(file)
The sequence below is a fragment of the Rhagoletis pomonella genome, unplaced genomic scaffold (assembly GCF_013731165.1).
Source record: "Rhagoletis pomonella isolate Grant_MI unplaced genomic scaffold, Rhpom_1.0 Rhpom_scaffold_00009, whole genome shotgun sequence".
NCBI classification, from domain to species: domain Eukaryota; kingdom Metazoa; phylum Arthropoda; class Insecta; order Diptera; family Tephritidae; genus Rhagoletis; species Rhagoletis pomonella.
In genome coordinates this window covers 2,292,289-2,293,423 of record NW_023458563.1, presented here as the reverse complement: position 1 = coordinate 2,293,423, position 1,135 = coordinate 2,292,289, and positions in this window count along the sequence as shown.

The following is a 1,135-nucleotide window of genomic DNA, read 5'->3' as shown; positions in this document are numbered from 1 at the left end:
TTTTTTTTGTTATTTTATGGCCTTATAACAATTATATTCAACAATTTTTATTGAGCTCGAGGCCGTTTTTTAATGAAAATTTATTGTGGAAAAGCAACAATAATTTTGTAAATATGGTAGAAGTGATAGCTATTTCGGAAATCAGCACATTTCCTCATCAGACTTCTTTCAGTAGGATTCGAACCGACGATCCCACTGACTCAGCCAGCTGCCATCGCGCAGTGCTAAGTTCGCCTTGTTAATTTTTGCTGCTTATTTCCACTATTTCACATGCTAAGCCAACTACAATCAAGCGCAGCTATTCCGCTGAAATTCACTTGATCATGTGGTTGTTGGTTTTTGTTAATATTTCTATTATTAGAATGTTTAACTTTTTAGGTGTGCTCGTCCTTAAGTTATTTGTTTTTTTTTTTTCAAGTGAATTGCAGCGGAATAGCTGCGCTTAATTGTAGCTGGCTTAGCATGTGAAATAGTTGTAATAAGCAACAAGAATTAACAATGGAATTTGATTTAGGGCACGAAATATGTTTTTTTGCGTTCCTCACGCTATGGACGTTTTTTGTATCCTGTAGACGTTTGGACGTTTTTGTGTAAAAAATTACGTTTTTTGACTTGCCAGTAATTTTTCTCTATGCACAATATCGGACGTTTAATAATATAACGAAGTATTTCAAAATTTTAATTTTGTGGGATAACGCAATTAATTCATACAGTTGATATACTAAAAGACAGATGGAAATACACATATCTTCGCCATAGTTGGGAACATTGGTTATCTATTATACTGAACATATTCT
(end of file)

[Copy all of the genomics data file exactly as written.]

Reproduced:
The sequence below is a fragment of the Rhagoletis pomonella genome, unplaced genomic scaffold (assembly GCF_013731165.1).
Source record: "Rhagoletis pomonella isolate Grant_MI unplaced genomic scaffold, Rhpom_1.0 Rhpom_scaffold_00009, whole genome shotgun sequence".
NCBI classification, from domain to species: domain Eukaryota; kingdom Metazoa; phylum Arthropoda; class Insecta; order Diptera; family Tephritidae; genus Rhagoletis; species Rhagoletis pomonella.
In genome coordinates this window covers 2,292,289-2,293,423 of record NW_023458563.1, presented here as the reverse complement: position 1 = coordinate 2,293,423, position 1,135 = coordinate 2,292,289, and positions in this window count along the sequence as shown.

The following is a 1,135-nucleotide window of genomic DNA, read 5'->3' as shown; positions in this document are numbered from 1 at the left end:
TTTTTTTTGTTATTTTATGGCCTTATAACAATTATATTCAACAATTTTTATTGAGCTCGAGGCCGTTTTTTAATGAAAATTTATTGTGGAAAAGCAACAATAATTTTGTAAATATGGTAGAAGTGATAGCTATTTCGGAAATCAGCACATTTCCTCATCAGACTTCTTTCAGTAGGATTCGAACCGACGATCCCACTGACTCAGCCAGCTGCCATCGCGCAGTGCTAAGTTCGCCTTGTTAATTTTTGCTGCTTATTTCCACTATTTCACATGCTAAGCCAACTACAATCAAGCGCAGCTATTCCGCTGAAATTCACTTGATCATGTGGTTGTTGGTTTTTGTTAATATTTCTATTATTAGAATGTTTAACTTTTTAGGTGTGCTCGTCCTTAAGTTATTTGTTTTTTTTTTTTCAAGTGAATTGCAGCGGAATAGCTGCGCTTAATTGTAGCTGGCTTAGCATGTGAAATAGTTGTAATAAGCAACAAGAATTAACAATGGAATTTGATTTAGGGCACGAAATATGTTTTTTTGCGTTCCTCACGCTATGGACGTTTTTTGTATCCTGTAGACGTTTGGACGTTTTTGTGTAAAAAATTACGTTTTTTGACTTGCCAGTAATTTTTCTCTATGCACAATATCGGACGTTTAATAATATAACGAAGTATTTCAAAATTTTAATTTTGTGGGATAACGCAATTAATTCATACAGTTGATATACTAAAAGACAGATGGAAATACACATATCTTCGCCATAGTTGGGAACATTGGTTATCTATTATACTGAACATATTCT